The Beauty of “Your Name”

Your Name is a film about obsession which handles this topic in interesting and unexpected ways; it is about two peoples’ drive to, essentially, solve a mystery. To say more would necessitate discussing the film in much closer detail, and so should best be discussed below. Suffice to say, it is a film I highly recommend, and before reading this article would advise readers watch.

Note: This article discusses in close detail the plot of Your Name, and also discusses in more general terms details of the plot of Steins;Gate.


The mystery – the shared lives of Taki and Mitsuha – is never adequately explained. A simple scientific or supernatural explanation of the phenomenon that drive the film’s action is entirely superfluous to the film itself, and it is self-evidently not simply a film about the resolution of some unusual event. There is closure to the plotline, but it is a strength of the film that that is not the A-plot at all. The revelation that it is not – when Taki reaches the ruin of Itomori and learns of the time difference in the shared life experiences – absolutely shook me to the core. The shared lives are the thing that made Taki learn about Itomori and helped Mitsuha save the people. The story is about how an inexplicable event sparks an obsession in two people that lets them achieve some kind of greatness.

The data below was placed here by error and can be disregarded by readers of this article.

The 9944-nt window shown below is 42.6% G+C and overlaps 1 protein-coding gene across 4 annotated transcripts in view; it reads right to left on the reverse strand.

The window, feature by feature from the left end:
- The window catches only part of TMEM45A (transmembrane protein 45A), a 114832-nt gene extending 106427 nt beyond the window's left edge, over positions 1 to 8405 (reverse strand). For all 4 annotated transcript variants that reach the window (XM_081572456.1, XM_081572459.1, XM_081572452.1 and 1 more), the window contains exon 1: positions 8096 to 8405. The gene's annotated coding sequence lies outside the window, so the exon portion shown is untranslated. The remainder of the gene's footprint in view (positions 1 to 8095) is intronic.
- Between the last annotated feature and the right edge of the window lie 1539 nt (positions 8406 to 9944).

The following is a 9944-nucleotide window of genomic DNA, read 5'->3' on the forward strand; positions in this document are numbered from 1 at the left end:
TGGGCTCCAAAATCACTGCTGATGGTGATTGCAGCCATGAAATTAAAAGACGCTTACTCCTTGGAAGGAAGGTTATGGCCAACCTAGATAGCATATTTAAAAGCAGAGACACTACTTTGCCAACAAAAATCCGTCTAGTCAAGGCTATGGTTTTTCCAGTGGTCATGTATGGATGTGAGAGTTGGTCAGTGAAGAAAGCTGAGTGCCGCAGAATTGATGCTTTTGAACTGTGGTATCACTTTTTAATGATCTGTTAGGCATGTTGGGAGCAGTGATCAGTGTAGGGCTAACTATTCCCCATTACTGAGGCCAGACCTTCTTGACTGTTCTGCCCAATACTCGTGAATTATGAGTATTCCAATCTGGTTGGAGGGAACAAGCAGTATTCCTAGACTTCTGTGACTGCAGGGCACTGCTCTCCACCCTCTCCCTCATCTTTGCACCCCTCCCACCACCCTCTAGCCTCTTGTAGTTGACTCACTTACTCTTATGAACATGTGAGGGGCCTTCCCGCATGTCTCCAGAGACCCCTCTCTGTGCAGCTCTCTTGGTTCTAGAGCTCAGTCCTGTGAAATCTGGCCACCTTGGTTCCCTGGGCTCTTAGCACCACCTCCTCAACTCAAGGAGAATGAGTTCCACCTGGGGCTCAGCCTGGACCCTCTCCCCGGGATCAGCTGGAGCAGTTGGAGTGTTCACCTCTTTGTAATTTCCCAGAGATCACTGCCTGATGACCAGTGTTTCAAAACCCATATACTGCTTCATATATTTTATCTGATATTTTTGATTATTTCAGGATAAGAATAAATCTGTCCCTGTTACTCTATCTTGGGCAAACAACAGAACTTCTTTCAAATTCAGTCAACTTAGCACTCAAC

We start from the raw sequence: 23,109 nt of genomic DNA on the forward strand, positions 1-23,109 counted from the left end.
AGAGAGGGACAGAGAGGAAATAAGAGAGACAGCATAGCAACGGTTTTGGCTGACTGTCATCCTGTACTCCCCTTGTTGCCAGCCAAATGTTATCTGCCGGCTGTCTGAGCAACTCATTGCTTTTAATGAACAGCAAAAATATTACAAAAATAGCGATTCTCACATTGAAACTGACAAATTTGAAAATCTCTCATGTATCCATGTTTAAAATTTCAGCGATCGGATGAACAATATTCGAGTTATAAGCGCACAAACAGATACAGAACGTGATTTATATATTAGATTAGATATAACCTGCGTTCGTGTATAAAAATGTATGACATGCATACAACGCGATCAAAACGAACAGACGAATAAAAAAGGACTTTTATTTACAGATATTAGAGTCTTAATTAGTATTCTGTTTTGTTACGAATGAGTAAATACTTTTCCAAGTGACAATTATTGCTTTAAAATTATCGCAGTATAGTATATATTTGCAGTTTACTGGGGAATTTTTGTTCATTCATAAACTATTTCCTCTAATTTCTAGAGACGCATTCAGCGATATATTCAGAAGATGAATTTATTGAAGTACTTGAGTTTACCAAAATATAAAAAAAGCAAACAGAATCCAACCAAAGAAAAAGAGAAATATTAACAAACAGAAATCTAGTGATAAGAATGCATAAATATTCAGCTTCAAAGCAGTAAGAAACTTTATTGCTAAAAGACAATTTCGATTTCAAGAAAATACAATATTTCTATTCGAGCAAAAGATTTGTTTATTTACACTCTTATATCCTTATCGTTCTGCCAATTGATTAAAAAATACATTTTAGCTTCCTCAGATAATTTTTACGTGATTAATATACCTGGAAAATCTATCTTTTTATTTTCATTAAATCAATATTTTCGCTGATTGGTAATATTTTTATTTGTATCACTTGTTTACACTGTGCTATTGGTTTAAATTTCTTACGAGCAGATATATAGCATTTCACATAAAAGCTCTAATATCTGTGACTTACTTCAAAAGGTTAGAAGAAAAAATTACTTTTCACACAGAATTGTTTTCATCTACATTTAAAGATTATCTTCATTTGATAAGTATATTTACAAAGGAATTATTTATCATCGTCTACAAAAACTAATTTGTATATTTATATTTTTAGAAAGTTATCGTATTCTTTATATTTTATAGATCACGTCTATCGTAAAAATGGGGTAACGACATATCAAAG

It is not an easy journey, and there were so many times I expected the film to simply roll credits on a tragic ending of obsession born from a supernatural encounter having destroyed two lives. When Taki’s first date is a failure because he has been, literally, a different person, when Mitsuha talks of wanting to be reincarnated as a boy like Taki, when Taki is driven to obsession to learn what Itomori is, the story depicts a mania that is naturally alienating, that shook me in the way Steins;Gate‘s grimmer endings of obsession to change the unchangeable (or in one instance try and find a stasis) did. And when Taki learns Mitsuha is dead, and when nobody listens to Mitsuha’s prophecies, the story builds to the horrible realisation that there really was no chance, that two childhoods had been permanently changed by an unexplained, unexplainable outside force. And then the comet hits Itomori, something foreshadowed from the start of the film with the visual language of children apparently wishing on a falling star for the chance to live a new life (the logical extrapolation of what is seen), and I was almost convinced the credits would roll. Taki had got his closure, Mitsuha’s place in the tragedy had been shown, and the past could not be changed. The film was a film about dreams, about trying to discern reality and understand another person’s life.